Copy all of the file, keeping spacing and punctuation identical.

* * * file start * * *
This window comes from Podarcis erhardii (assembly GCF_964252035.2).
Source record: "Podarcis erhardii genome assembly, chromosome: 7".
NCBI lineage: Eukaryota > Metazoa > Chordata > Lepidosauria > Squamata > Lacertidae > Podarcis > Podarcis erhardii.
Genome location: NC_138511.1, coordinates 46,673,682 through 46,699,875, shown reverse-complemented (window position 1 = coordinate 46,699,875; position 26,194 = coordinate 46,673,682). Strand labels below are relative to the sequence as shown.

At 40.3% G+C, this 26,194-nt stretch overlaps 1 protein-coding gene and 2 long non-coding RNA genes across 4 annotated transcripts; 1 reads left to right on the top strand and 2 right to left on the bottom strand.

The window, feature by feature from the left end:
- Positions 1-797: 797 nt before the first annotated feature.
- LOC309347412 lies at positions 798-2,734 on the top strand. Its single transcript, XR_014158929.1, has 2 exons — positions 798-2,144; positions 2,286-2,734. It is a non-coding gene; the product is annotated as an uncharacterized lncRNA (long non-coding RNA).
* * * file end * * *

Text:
This window comes from Podarcis erhardii (assembly GCF_964252035.2).
Source record: "Podarcis erhardii genome assembly, chromosome: 7".
NCBI lineage: Eukaryota > Metazoa > Chordata > Lepidosauria > Squamata > Lacertidae > Podarcis > Podarcis erhardii.
Genome location: NC_138511.1, coordinates 46,673,682 through 46,699,875, shown reverse-complemented (window position 1 = coordinate 46,699,875; position 26,194 = coordinate 46,673,682). Strand labels below are relative to the sequence as shown.

At 40.3% G+C, this 26,194-nt stretch overlaps 1 protein-coding gene and 2 long non-coding RNA genes across 4 annotated transcripts; 1 reads left to right on the top strand and 2 right to left on the bottom strand.

The window, feature by feature from the left end:
- Positions 1-797: 797 nt before the first annotated feature.
- LOC309347412 lies at positions 798-2,734 on the top strand. Its single transcript, XR_014158929.1, has 2 exons — positions 798-2,144; positions 2,286-2,734. It is a non-coding gene; the product is annotated as an uncharacterized lncRNA (long non-coding RNA).